An 8-month-old baby is a busy baby. Not only will it be honing its recently acquired skills, it will also be busily learning new ones such as how to crawl, stand up, and talk, gaining greater independence with each passing week. Your duty as a parent from this month and onwards is to ensure your baby's safety as it begins to explore its surroundings more actively.
As its sense of humor becomes increasingly developed, your little one will be taking a more active part in making you laugh. Rapid brain development will also enable your baby to understand language and events more easily, and you will notice its attempting to copy what you're saying or doing. Babies will also be able to concentrate for longer periods of time while playing, keeping themselves effectively entertained. Reading time will become more enjoyable as your baby's memory grows and it begins to recognize pictures. As a result, it will be able to point at the correct picture when you name an object, such as a nose or mouth, dog or duck.
Expect your home to become noisy as your baby explores objects by shaking, banging, dropping, gumming and throwing them to see what happens. Your little one will particularly be intrigued by toys that have specific functions, such as a toy phone or a baby hairbrush.
Some early bloomers learn to take their first steps this month, while some babies wait until their second year before they can cover that milestone. What you can do to speed things up is give your babies plenty of opportunities to practice walking by letting them pull themselves up into a standing position and helping them cruise from one furniture piece to the next, or by holding their hands and walking them around the house. One thing you'll need to do as your baby becomes more mobile is childproof your home to keep it safe.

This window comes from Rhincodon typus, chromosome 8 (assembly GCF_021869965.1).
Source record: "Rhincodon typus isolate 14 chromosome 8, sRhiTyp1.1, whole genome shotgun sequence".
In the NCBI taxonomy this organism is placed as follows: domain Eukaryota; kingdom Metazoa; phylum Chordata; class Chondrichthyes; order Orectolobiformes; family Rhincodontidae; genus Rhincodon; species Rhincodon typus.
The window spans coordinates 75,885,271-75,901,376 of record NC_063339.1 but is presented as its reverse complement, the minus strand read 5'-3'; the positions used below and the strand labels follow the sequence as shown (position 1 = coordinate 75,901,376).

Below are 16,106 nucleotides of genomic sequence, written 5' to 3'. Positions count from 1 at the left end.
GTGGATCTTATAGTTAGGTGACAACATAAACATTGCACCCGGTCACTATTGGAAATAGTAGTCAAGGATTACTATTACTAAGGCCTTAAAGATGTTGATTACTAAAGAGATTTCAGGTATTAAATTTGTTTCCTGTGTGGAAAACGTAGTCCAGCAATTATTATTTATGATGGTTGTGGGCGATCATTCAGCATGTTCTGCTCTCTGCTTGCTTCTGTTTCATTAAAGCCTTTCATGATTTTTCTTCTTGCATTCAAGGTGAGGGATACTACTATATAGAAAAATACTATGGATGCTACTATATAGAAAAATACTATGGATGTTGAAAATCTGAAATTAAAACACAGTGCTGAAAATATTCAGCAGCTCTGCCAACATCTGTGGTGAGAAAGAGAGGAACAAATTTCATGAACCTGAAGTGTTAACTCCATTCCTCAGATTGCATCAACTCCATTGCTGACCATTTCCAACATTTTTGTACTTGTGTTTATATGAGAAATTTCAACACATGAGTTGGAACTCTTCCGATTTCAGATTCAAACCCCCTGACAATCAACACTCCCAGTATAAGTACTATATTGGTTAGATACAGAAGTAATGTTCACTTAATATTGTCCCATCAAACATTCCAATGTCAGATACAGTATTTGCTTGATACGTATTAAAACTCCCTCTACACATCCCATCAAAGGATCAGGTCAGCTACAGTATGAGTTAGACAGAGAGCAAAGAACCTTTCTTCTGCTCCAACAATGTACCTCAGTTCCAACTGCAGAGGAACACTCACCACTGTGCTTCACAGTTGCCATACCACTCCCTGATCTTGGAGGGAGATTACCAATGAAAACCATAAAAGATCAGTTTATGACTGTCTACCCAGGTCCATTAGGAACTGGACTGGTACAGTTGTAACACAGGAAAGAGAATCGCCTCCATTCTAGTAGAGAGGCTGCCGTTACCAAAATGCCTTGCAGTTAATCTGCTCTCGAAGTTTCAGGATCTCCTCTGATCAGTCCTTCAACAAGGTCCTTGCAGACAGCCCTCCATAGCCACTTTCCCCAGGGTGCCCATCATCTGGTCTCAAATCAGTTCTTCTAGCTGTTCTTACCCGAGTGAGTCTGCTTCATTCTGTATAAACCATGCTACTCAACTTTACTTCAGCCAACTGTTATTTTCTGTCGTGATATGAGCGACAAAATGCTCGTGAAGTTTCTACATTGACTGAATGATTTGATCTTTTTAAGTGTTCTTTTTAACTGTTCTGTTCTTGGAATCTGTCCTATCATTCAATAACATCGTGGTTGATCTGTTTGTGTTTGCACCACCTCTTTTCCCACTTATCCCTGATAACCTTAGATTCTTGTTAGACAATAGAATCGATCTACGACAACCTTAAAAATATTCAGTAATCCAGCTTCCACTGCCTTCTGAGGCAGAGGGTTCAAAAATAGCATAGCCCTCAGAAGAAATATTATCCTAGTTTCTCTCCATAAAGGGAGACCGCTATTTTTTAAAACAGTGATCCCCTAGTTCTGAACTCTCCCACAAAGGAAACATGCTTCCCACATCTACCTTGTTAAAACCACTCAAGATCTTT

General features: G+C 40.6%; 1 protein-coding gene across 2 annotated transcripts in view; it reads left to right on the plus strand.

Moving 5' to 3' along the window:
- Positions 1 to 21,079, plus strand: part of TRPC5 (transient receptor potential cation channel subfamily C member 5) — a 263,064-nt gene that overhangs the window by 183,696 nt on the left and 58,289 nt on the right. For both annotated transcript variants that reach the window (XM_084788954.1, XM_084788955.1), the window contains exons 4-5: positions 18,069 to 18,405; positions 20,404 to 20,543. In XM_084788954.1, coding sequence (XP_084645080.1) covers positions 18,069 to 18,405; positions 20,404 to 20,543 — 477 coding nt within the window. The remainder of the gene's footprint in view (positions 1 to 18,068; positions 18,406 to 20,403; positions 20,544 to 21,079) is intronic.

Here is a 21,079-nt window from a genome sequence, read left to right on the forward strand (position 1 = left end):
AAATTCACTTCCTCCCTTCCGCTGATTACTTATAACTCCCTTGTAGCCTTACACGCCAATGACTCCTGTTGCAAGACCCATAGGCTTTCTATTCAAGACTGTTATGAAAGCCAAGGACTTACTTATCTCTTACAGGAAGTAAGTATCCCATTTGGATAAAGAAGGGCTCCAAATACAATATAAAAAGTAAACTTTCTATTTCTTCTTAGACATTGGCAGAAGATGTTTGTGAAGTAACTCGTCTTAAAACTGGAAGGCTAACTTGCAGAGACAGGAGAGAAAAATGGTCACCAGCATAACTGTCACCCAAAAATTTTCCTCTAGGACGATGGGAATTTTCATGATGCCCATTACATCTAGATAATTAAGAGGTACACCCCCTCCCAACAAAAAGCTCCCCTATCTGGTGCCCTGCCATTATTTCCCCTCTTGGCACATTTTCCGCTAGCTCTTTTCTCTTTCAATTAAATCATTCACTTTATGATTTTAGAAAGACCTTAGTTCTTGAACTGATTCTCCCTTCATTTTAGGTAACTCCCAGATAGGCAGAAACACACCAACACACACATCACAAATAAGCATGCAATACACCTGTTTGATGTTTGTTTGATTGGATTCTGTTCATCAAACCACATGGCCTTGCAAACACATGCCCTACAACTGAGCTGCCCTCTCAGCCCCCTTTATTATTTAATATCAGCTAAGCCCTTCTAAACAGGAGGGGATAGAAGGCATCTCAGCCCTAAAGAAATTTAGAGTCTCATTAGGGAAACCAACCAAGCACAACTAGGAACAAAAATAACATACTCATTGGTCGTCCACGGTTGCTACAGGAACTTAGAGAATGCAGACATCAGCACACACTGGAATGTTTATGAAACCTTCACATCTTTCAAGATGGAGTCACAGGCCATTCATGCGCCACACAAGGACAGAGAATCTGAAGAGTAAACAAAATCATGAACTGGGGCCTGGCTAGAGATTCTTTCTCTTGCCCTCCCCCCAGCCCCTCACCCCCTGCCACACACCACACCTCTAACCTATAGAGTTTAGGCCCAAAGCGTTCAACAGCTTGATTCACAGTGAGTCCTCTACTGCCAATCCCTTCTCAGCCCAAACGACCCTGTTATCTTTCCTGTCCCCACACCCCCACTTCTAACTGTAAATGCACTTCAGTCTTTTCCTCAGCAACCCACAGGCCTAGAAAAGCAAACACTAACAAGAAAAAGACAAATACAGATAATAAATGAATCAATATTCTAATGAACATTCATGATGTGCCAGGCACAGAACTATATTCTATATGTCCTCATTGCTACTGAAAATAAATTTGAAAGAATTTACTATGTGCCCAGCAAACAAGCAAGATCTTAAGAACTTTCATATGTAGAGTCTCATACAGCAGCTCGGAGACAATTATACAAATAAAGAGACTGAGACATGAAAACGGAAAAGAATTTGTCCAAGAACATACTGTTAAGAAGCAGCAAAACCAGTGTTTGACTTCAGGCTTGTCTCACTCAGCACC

Your child's vision should almost be 20/20 now, which will enable it to identify faces and objects across the room. Its eyes should also be close to their final color, though they might still undergo some subtle changes later on.
Also improving will be your baby's finger dexterity, and it will be practicing picking up small objects with its thumb and index finger in a pincer hold. Since your baby will enjoy poking holes into things and sticking its fingers in small areas, you should cover all the electricity outlets in your home. Never, at any moment, leave your child unsupervised as it will be quick to crawl, roll or wriggle towards potentially dangerous items or unwittingly expose itself to risky situations.
You can begin expanding the range of solids you offer your baby, but be sure to give new foods a trial run to determine whether your little one is allergic to them before making them permanent components of your baby's regular diet. Foods that you should avoid at this stage are eggs, citrus fruits, seafood, nuts, and honey. You can also begin offering your little one the same food your family is having as long as it doesn't contain a lot of salt and condiments. Either mash or grind the food, or cook it a little longer until it's very soft and cut it into little pieces that your baby won't choke on.
Most 8-month-olds are capable of sleeping through the night without needing a late night feed. Your little one will need to take a couple of naps during the day, but make sure that the cumulative total of hours it naps does not exceed 2-3 hours. At this stage your baby should be getting 11-12 hours of sleep and its sleeping schedule should follow a natural routine that allows for proper rest.